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Wpis na blogu utworzony przez Gemini Smith

Revealing Cellular Complexity: Integrating Single-Cell Multiomics

Complex organisms consist of diverse and heterogeneous cells. In the last decade, single-cell sequencing technology has gained traction in studying cellular heterogeneity. However, researchers are now moving beyond single-level information, embracing multi-omics strategies to integrate genomic, transcriptomic, proteomic, and spatial gene expression data. This holistic approach overcomes the limitations of analyzing single-modal data from disparate experiments and unveils crucial molecular features within individual cells.

Although the inception of single-cell omics technology dates back to 2014, numerous methodologies have since emerged, continuously enhancing sequencing throughput, depth, and coverage. The concurrent analysis of chromatin accessibility and transcriptome within a single cell facilitates a deeper understanding of the direct relationship between chromatin states and transcript levels in specific genomic regions. Furthermore, as transcription factor binding is transient whereas changes in epigenetic marks persist over longer durations, techniques enabling simultaneous detection of chromatin accessibility and gene expression assist in dissecting cell states across different time scales. Presently, researchers have devised diverse methodologies for simultaneous chromatin and transcriptome analysis.

Initially, achieving high throughput relied on manual pipetting by lab technicians, adding various reagents to 96-well or 384-well plates. However, manual operation is inherently slow and poses significant limitations. There is a risk that by the time reagents are added to the 100th reaction, the first reaction may have already concluded, questioning the parallelism of these reactions. Consequently, high-throughput technologies are evolving towards mechanization and automation, with numerous liquid handling robots and spot samplers available on the market possessing such capabilities.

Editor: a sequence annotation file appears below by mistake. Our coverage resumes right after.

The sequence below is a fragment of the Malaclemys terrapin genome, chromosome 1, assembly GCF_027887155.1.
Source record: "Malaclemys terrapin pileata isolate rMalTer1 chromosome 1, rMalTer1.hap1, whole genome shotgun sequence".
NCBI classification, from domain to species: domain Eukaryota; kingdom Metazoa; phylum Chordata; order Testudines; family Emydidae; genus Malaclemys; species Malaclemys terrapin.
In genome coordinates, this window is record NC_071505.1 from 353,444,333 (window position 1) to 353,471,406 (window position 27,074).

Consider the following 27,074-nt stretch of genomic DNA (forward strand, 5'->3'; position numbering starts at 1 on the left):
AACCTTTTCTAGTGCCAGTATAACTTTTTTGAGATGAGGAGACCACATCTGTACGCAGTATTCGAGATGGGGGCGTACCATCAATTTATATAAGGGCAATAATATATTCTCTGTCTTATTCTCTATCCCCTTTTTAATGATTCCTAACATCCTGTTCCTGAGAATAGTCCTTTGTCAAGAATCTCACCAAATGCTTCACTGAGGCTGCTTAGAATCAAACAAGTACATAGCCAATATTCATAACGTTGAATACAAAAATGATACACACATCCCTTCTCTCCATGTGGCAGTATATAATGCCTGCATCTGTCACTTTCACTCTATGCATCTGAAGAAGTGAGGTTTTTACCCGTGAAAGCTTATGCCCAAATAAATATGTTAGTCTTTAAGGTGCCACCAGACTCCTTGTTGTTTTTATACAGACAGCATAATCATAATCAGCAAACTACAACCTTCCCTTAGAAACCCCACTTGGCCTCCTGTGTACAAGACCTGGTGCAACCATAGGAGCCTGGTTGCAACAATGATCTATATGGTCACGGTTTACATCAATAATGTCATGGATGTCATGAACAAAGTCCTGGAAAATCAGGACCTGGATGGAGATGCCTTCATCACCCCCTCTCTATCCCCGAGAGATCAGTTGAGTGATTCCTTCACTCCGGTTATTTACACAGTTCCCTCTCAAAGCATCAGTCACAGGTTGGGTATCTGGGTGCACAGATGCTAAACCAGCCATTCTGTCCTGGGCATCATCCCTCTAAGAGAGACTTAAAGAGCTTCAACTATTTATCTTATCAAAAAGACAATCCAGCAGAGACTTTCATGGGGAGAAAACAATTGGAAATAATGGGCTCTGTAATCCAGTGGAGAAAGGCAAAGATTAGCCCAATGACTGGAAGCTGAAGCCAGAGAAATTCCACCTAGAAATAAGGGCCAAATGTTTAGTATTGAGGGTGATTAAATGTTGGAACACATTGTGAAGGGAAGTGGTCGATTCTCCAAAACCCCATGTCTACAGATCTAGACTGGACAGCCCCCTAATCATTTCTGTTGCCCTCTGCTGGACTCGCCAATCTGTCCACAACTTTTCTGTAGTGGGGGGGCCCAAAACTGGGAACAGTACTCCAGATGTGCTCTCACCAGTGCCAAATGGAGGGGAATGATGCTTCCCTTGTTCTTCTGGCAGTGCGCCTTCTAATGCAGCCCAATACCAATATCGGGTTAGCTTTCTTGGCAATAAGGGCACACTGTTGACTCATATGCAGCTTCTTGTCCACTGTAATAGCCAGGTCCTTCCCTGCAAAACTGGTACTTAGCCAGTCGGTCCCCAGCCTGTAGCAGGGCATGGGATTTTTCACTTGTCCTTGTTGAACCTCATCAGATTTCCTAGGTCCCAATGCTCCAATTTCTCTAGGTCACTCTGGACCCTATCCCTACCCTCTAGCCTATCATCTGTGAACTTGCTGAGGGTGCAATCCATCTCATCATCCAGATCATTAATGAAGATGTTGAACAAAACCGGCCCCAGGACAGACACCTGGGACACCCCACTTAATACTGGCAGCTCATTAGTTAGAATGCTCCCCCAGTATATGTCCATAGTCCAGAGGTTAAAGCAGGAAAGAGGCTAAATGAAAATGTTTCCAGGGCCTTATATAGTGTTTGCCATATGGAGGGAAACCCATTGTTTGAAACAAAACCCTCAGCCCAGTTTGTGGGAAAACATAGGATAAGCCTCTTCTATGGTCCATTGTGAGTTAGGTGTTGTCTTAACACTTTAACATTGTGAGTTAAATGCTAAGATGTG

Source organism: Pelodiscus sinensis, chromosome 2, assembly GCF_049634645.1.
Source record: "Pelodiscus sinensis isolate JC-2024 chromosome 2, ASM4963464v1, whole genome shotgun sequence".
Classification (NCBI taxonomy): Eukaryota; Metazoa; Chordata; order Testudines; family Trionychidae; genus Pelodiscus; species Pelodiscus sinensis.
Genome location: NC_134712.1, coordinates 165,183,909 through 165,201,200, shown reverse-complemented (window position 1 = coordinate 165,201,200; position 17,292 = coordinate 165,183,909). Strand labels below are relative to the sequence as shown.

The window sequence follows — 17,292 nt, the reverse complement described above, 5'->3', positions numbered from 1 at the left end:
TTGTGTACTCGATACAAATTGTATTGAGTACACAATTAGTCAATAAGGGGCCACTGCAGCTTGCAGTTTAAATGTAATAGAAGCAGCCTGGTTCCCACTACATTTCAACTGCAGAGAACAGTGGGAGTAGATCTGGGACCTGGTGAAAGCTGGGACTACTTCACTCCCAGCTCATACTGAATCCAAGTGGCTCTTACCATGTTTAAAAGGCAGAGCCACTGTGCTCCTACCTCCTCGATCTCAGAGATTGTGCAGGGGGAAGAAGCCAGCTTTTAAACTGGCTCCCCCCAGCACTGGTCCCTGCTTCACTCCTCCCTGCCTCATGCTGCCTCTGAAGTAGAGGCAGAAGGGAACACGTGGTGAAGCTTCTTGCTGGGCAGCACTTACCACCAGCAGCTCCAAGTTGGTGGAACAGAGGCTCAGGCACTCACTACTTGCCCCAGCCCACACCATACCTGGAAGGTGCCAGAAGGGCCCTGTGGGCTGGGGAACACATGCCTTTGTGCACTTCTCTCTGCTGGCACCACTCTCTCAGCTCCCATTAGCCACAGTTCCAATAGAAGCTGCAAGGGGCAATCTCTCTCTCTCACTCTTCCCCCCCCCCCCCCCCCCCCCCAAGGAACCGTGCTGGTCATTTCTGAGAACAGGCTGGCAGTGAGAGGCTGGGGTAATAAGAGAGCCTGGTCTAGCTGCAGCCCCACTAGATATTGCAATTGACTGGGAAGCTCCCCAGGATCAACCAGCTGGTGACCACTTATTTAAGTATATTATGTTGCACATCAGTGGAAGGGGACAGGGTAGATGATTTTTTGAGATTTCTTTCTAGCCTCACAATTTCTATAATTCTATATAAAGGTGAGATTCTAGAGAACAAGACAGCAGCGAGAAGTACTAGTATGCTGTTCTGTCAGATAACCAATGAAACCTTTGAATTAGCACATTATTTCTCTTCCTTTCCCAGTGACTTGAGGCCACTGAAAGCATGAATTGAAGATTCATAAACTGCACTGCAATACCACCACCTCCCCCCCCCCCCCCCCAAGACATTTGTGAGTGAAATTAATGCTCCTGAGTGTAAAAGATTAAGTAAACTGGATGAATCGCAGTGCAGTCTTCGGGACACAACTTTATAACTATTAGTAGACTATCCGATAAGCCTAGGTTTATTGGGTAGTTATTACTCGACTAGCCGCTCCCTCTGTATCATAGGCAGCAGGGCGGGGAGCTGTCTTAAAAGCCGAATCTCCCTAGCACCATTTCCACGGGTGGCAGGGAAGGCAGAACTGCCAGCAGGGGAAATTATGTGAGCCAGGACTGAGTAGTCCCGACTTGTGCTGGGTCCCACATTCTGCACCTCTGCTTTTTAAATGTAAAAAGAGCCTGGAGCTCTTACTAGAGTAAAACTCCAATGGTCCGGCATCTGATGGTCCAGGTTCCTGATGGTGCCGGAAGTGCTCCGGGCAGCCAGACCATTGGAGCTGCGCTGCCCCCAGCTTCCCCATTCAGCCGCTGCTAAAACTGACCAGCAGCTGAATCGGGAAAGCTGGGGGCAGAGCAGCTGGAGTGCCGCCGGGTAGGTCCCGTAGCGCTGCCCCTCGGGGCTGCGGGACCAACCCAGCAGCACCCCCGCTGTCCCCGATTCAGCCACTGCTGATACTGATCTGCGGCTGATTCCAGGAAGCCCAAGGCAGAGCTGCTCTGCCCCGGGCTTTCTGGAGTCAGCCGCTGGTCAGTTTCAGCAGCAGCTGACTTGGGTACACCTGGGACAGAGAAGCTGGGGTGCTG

High-throughput single cell sequencing is versatile and widely applicable. Ideally, many experiments, especially those in the life sciences necessitating numerous repetitive liquid handling operations, should transition towards high throughput. This would liberate researchers from manual tasks, allowing them to focus on critical thinking and genuine scientific inquiry. For instance, consider high-throughput screening (HTS).

HTS technology holds immense promise in drug screening. The journey from drug synthesis to clinical application is lengthy. Before administering drugs to humans, they undergo molecular characterization as well as cell and animal experiments. These experiments not only verify the efficacy of drugs but also involve screening the drugs themselves and selecting optimal administration conditions from a plethora of options. This process is both labor-intensive and costly. HTS technology streamlines screening timelines and enhances efficiency. For instance, in screening effective drugs from a library containing 300 molecules, if high-throughput technology can conduct 900 parallel reactions (three reactions for each molecule), the screening process can be completed in one go.

Presently, single-cell transcriptomics sequencing and other single-cell studies may appear less "practical." However, they signify a growing awareness of cellular heterogeneity, shifting the focus towards individual cells rather than populations. This approach offers a deeper perspective and a more precise understanding of life's intricacies. Merely contemplating this direction suffices to render it meaningful enough.


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